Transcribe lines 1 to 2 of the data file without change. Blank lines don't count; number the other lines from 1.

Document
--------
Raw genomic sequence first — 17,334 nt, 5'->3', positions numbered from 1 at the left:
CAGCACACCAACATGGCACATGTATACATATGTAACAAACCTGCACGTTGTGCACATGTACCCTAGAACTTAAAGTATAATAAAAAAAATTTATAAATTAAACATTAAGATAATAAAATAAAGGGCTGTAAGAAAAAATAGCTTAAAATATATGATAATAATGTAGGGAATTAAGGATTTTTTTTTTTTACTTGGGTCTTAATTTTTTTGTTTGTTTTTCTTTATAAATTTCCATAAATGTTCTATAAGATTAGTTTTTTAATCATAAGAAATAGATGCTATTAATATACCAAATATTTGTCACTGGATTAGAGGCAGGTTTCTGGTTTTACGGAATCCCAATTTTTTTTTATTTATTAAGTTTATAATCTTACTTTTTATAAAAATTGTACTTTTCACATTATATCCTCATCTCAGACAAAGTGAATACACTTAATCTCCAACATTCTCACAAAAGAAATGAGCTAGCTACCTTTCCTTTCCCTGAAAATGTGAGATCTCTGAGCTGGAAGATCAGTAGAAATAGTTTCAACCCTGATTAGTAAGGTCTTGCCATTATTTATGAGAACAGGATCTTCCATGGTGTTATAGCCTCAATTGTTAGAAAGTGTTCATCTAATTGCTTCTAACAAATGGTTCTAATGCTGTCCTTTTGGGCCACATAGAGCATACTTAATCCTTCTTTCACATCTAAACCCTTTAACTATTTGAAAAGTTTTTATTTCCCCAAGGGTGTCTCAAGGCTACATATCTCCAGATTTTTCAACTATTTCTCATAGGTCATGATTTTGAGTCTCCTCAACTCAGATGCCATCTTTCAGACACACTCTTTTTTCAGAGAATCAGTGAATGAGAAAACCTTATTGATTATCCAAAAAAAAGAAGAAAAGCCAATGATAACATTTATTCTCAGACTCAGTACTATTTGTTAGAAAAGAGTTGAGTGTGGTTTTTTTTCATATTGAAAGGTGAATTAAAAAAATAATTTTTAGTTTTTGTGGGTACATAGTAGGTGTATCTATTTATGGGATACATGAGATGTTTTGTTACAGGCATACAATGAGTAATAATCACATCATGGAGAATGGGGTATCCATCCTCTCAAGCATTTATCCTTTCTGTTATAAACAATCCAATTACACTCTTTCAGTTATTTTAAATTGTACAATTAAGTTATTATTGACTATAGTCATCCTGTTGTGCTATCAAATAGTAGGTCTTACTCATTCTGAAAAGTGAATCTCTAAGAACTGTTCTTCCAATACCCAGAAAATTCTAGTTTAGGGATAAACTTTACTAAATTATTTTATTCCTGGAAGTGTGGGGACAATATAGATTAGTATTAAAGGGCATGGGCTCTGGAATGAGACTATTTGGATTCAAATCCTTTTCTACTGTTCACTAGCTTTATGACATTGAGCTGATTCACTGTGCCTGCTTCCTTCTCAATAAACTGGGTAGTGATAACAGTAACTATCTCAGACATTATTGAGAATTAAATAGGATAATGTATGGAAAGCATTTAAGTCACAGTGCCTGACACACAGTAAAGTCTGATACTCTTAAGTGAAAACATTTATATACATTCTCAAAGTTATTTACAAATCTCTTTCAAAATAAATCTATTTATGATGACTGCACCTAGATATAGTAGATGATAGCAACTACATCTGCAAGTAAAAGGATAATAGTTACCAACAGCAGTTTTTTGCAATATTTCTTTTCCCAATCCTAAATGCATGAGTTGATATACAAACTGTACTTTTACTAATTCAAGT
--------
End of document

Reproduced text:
Raw genomic sequence first — 17,334 nt, 5'->3', positions numbered from 1 at the left:
CAGCACACCAACATGGCACATGTATACATATGTAACAAACCTGCACGTTGTGCACATGTACCCTAGAACTTAAAGTATAATAAAAAAAATTTATAAATTAAACATTAAGATAATAAAATAAAGGGCTGTAAGAAAAAATAGCTTAAAATATATGATAATAATGTAGGGAATTAAGGATTTTTTTTTTTTACTTGGGTCTTAATTTTTTTGTTTGTTTTTCTTTATAAATTTCCATAAATGTTCTATAAGATTAGTTTTTTAATCATAAGAAATAGATGCTATTAATATACCAAATATTTGTCACTGGATTAGAGGCAGGTTTCTGGTTTTACGGAATCCCAATTTTTTTTTATTTATTAAGTTTATAATCTTACTTTTTATAAAAATTGTACTTTTCACATTATATCCTCATCTCAGACAAAGTGAATACACTTAATCTCCAACATTCTCACAAAAGAAATGAGCTAGCTACCTTTCCTTTCCCTGAAAATGTGAGATCTCTGAGCTGGAAGATCAGTAGAAATAGTTTCAACCCTGATTAGTAAGGTCTTGCCATTATTTATGAGAACAGGATCTTCCATGGTGTTATAGCCTCAATTGTTAGAAAGTGTTCATCTAATTGCTTCTAACAAATGGTTCTAATGCTGTCCTTTTGGGCCACATAGAGCATACTTAATCCTTCTTTCACATCTAAACCCTTTAACTATTTGAAAAGTTTTTATTTCCCCAAGGGTGTCTCAAGGCTACATATCTCCAGATTTTTCAACTATTTCTCATAGGTCATGATTTTGAGTCTCCTCAACTCAGATGCCATCTTTCAGACACACTCTTTTTTCAGAGAATCAGTGAATGAGAAAACCTTATTGATTATCCAAAAAAAAGAAGAAAAGCCAATGATAACATTTATTCTCAGACTCAGTACTATTTGTTAGAAAAGAGTTGAGTGTGGTTTTTTTTCATATTGAAAGGTGAATTAAAAAAATAATTTTTAGTTTTTGTGGGTACATAGTAGGTGTATCTATTTATGGGATACATGAGATGTTTTGTTACAGGCATACAATGAGTAATAATCACATCATGGAGAATGGGGTATCCATCCTCTCAAGCATTTATCCTTTCTGTTATAAACAATCCAATTACACTCTTTCAGTTATTTTAAATTGTACAATTAAGTTATTATTGACTATAGTCATCCTGTTGTGCTATCAAATAGTAGGTCTTACTCATTCTGAAAAGTGAATCTCTAAGAACTGTTCTTCCAATACCCAGAAAATTCTAGTTTAGGGATAAACTTTACTAAATTATTTTATTCCTGGAAGTGTGGGGACAATATAGATTAGTATTAAAGGGCATGGGCTCTGGAATGAGACTATTTGGATTCAAATCCTTTTCTACTGTTCACTAGCTTTATGACATTGAGCTGATTCACTGTGCCTGCTTCCTTCTCAATAAACTGGGTAGTGATAACAGTAACTATCTCAGACATTATTGAGAATTAAATAGGATAATGTATGGAAAGCATTTAAGTCACAGTGCCTGACACACAGTAAAGTCTGATACTCTTAAGTGAAAACATTTATATACATTCTCAAAGTTATTTACAAATCTCTTTCAAAATAAATCTATTTATGATGACTGCACCTAGATATAGTAGATGATAGCAACTACATCTGCAAGTAAAAGGATAATAGTTACCAACAGCAGTTTTTTGCAATATTTCTTTTCCCAATCCTAAATGCATGAGTTGATATACAAACTGTACTTTTACTAATTCAAGT